Egan dives into historical fiction with sparkling ‘Manhattan Beach’ – USA TODAY
Jennifer Egan has written a rich, brilliant, capacious new historical novel called Manhattan Beach.Â What on earth made her do it?
From the beginning of her career, Eganâs fiction has been experimental and enigmatic, hovering just at the outer edge of realism. The book that made her seriously famous, the Pulitzer Prize-winning 2011 novel A Visit From the Goon Squad,Â had a chapter made up of PowerPoint slides. It also had a tender heart; her clever manipulations of convention, designed in her early work to demand uneasy questions of the reader, softened into a means of contemplating transience and mortality.
Manhattan BeachÂ (Scribner, 433Â pp., ***Â½ out of four stars) picks up those themes âÂ but in a traditional, occasionally even sentimental fashion.
The book (which has been long-listed for the National Book Award) is set for the most part in New York during World War II, where a young woman named Anna Kerrigan works as part of the war effort at the Brooklyn Naval Yard. She has a difficult life (her father is missing, her sister severely disabled) but she has a vision, too. From her window she can see the Navyâs divers in the river, and her soul leaps toward them âÂ she wants to dive.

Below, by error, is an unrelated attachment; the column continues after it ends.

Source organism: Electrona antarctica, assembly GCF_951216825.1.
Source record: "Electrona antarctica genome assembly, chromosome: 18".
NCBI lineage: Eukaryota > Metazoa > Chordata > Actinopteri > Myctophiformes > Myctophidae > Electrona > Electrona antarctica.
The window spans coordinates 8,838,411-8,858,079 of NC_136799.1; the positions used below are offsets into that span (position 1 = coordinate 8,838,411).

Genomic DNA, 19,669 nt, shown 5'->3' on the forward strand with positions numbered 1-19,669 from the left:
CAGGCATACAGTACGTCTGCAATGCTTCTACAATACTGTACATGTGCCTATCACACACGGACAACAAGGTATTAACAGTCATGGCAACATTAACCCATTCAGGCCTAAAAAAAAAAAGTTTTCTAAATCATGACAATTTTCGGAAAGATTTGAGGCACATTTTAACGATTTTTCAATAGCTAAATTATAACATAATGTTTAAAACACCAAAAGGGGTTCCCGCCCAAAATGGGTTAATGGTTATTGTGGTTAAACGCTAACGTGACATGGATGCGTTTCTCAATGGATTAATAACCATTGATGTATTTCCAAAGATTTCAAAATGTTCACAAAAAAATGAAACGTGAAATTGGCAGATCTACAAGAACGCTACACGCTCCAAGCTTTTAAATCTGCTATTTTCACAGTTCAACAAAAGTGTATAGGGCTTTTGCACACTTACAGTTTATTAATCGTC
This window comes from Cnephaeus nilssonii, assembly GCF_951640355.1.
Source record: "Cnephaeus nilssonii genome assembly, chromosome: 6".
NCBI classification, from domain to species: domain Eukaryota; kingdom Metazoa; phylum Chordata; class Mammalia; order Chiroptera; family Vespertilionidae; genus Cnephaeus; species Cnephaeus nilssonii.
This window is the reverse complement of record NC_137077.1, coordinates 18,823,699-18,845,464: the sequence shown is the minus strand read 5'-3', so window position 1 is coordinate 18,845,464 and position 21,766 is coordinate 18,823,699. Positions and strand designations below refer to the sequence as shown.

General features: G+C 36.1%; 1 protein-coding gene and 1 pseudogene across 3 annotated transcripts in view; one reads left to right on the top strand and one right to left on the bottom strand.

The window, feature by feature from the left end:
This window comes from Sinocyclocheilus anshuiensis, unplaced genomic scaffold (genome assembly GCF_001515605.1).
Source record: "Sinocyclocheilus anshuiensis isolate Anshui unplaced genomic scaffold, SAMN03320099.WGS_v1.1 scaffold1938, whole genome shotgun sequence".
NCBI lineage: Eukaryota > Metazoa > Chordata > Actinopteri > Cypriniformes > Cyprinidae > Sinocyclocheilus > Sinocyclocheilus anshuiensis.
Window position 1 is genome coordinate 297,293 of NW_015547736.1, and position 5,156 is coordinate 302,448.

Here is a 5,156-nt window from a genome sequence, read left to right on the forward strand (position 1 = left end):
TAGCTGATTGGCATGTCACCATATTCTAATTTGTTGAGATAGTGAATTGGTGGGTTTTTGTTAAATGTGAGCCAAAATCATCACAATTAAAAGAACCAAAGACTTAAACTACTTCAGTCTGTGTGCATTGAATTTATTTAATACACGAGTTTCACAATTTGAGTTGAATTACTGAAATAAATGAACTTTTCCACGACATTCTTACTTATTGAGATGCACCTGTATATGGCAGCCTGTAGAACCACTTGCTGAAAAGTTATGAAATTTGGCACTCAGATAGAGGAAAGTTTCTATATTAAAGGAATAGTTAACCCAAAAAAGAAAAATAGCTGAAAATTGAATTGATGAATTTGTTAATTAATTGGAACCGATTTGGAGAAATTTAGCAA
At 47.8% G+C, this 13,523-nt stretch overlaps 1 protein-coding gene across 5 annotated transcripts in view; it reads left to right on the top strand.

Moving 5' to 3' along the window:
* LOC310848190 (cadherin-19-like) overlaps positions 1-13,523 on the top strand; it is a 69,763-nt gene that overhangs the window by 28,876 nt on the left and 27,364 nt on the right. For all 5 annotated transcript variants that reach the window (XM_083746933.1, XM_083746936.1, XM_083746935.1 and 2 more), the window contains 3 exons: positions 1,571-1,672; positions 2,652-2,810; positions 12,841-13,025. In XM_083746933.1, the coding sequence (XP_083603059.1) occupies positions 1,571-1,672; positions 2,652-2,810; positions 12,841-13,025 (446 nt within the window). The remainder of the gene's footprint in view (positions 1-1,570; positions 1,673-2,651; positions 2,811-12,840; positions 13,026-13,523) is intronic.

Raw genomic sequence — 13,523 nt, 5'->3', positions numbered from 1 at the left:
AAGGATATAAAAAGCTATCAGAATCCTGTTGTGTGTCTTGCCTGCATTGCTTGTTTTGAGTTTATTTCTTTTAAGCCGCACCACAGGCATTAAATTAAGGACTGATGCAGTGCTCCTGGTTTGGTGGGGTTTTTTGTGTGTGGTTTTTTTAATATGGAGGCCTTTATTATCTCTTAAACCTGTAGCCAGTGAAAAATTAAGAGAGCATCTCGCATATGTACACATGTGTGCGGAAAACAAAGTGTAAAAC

The novelâs second major character is Annaâs fatherâs old employer, a dashing nightclub owner named Dexter Styles. By his marriage and foresight he has managed to go mostly clean. âHe liked the thought that his own power would one day be refined into translucence,â Egan writes, âwith no memory of the blood and earth that had generated it.â When his path crosses Annaâs, though, that ambition comes into doubt.
Egan has every gift a writer can possess, and like all of her work Manhattan BeachÂ is radiant with intelligence, special simply because itâs by her. Take Annaâs determination to become the Navyâs first female diver: the best metaphors make their own intimations without authorial assistance, and diving, the murk of it, the groping, the risk, comes so beautifully in Manhattan BeachÂ to resemble Annaâs feeling of uncertainty as she examines her past.
Still, it is only Eganâs talent and effort âÂ there are more than a hundred names in the acknowledgments âÂ that keep this novel afloat of its genre, coaxing a little fresh life out of the most over-dramatized period in American history. The best parts of Manhattan BeachÂ (one breathtaking set piece describes a shipwreck) are often just tangentially historical. Sheâs not Hilary Mantel, who as if by a miracle returned an epoch to its laboratory state.
Itâs interesting, then, to contemplate her motivations. A generation of writers is beginning to age out of its youthful allegiance to the postmodern influence of DeLillo and Barthelme, among themÂ Egan, Jonathan Franzen, Colson Whitehead and GeorgeÂ Saunders.
Manhattan BeachÂ is, radically, a book without radical impulse. An ironist might be suspicious of its concerns: parting, loss, family, war. But perhaps itâs mostly young novelists who burn to remake the world.
Egan, at 55, has turned her virtuosic skills toward recapturing it. The result is moving, mournful, and often profound. âThe afternoon,â Robert Frost wrote, âknows what morning never suspected.â
Charles Finch writes the Charles Lenox mystery series.